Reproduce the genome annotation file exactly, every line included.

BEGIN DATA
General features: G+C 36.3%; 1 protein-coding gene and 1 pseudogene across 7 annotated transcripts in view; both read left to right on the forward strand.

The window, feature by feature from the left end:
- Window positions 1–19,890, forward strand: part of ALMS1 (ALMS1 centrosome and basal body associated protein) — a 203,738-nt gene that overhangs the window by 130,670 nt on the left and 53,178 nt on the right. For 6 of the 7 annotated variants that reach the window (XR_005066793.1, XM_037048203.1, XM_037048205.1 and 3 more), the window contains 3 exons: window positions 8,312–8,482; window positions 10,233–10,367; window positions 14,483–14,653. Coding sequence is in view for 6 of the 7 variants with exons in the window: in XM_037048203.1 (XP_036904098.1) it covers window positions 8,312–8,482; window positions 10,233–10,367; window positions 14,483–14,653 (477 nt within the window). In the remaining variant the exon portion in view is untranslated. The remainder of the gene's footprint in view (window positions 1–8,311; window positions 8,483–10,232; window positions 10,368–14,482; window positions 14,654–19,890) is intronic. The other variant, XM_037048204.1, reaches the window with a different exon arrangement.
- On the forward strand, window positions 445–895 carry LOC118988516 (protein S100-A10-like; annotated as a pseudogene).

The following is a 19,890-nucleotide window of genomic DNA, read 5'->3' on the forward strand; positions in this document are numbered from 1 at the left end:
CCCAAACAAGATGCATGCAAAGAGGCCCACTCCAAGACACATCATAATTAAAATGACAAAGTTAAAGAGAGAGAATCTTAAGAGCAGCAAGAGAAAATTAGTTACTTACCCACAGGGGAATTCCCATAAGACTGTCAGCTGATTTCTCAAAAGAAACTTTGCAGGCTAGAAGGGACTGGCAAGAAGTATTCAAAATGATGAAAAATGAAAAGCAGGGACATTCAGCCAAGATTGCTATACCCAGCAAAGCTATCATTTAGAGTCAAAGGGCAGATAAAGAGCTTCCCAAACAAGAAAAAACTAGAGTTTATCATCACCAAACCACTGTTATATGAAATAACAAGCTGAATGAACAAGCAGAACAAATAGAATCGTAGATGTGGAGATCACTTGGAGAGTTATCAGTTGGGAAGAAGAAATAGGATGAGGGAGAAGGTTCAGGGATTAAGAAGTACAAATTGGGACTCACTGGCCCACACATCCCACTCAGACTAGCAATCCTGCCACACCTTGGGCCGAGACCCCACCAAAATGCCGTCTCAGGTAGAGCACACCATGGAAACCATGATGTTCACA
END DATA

General features: G+C 36.3%; 1 protein-coding gene and 1 pseudogene across 7 annotated transcripts in view; both read left to right on the forward strand.

The window, feature by feature from the left end:
- Window positions 1–19,890, forward strand: part of ALMS1 (ALMS1 centrosome and basal body associated protein) — a 203,738-nt gene that overhangs the window by 130,670 nt on the left and 53,178 nt on the right. For 6 of the 7 annotated variants that reach the window (XR_005066793.1, XM_037048203.1, XM_037048205.1 and 3 more), the window contains 3 exons: window positions 8,312–8,482; window positions 10,233–10,367; window positions 14,483–14,653. Coding sequence is in view for 6 of the 7 variants with exons in the window: in XM_037048203.1 (XP_036904098.1) it covers window positions 8,312–8,482; window positions 10,233–10,367; window positions 14,483–14,653 (477 nt within the window). In the remaining variant the exon portion in view is untranslated. The remainder of the gene's footprint in view (window positions 1–8,311; window positions 8,483–10,232; window positions 10,368–14,482; window positions 14,654–19,890) is intronic. The other variant, XM_037048204.1, reaches the window with a different exon arrangement.
- On the forward strand, window positions 445–895 carry LOC118988516 (protein S100-A10-like; annotated as a pseudogene).

The following is a 19,890-nucleotide window of genomic DNA, read 5'->3' on the forward strand; positions in this document are numbered from 1 at the left end:
CCCAAACAAGATGCATGCAAAGAGGCCCACTCCAAGACACATCATAATTAAAATGACAAAGTTAAAGAGAGAGAATCTTAAGAGCAGCAAGAGAAAATTAGTTACTTACCCACAGGGGAATTCCCATAAGACTGTCAGCTGATTTCTCAAAAGAAACTTTGCAGGCTAGAAGGGACTGGCAAGAAGTATTCAAAATGATGAAAAATGAAAAGCAGGGACATTCAGCCAAGATTGCTATACCCAGCAAAGCTATCATTTAGAGTCAAAGGGCAGATAAAGAGCTTCCCAAACAAGAAAAAACTAGAGTTTATCATCACCAAACCACTGTTATATGAAATAACAAGCTGAATGAACAAGCAGAACAAATAGAATCGTAGATGTGGAGATCACTTGGAGAGTTATCAGTTGGGAAGAAGAAATAGGATGAGGGAGAAGGTTCAGGGATTAAGAAGTACAAATTGGGACTCACTGGCCCACACATCCCACTCAGACTAGCAATCCTGCCACACCTTGGGCCGAGACCCCACCAAAATGCCGTCTCAGGTAGAGCACACCATGGAAACCATGATGTTCACA